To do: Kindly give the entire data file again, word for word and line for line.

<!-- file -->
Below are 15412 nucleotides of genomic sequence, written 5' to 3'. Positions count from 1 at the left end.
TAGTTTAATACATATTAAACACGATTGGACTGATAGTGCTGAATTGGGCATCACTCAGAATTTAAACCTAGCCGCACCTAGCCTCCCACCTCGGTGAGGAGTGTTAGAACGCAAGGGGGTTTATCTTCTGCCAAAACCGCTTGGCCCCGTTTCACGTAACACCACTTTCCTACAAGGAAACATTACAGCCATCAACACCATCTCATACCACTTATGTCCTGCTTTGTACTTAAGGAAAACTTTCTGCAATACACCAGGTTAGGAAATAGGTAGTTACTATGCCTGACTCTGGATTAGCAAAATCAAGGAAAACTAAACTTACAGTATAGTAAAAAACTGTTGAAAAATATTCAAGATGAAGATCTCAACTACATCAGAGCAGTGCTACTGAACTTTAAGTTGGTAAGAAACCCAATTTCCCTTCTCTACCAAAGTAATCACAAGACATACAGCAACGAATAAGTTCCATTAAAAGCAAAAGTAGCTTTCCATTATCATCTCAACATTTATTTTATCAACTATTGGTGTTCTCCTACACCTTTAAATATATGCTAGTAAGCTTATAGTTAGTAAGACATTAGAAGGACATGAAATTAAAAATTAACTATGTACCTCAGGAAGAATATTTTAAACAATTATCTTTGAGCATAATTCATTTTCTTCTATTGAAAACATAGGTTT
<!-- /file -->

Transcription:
Below are 15412 nucleotides of genomic sequence, written 5' to 3'. Positions count from 1 at the left end.
TAGTTTAATACATATTAAACACGATTGGACTGATAGTGCTGAATTGGGCATCACTCAGAATTTAAACCTAGCCGCACCTAGCCTCCCACCTCGGTGAGGAGTGTTAGAACGCAAGGGGGTTTATCTTCTGCCAAAACCGCTTGGCCCCGTTTCACGTAACACCACTTTCCTACAAGGAAACATTACAGCCATCAACACCATCTCATACCACTTATGTCCTGCTTTGTACTTAAGGAAAACTTTCTGCAATACACCAGGTTAGGAAATAGGTAGTTACTATGCCTGACTCTGGATTAGCAAAATCAAGGAAAACTAAACTTACAGTATAGTAAAAAACTGTTGAAAAATATTCAAGATGAAGATCTCAACTACATCAGAGCAGTGCTACTGAACTTTAAGTTGGTAAGAAACCCAATTTCCCTTCTCTACCAAAGTAATCACAAGACATACAGCAACGAATAAGTTCCATTAAAAGCAAAAGTAGCTTTCCATTATCATCTCAACATTTATTTTATCAACTATTGGTGTTCTCCTACACCTTTAAATATATGCTAGTAAGCTTATAGTTAGTAAGACATTAGAAGGACATGAAATTAAAAATTAACTATGTACCTCAGGAAGAATATTTTAAACAATTATCTTTGAGCATAATTCATTTTCTTCTATTGAAAACATAGGTTT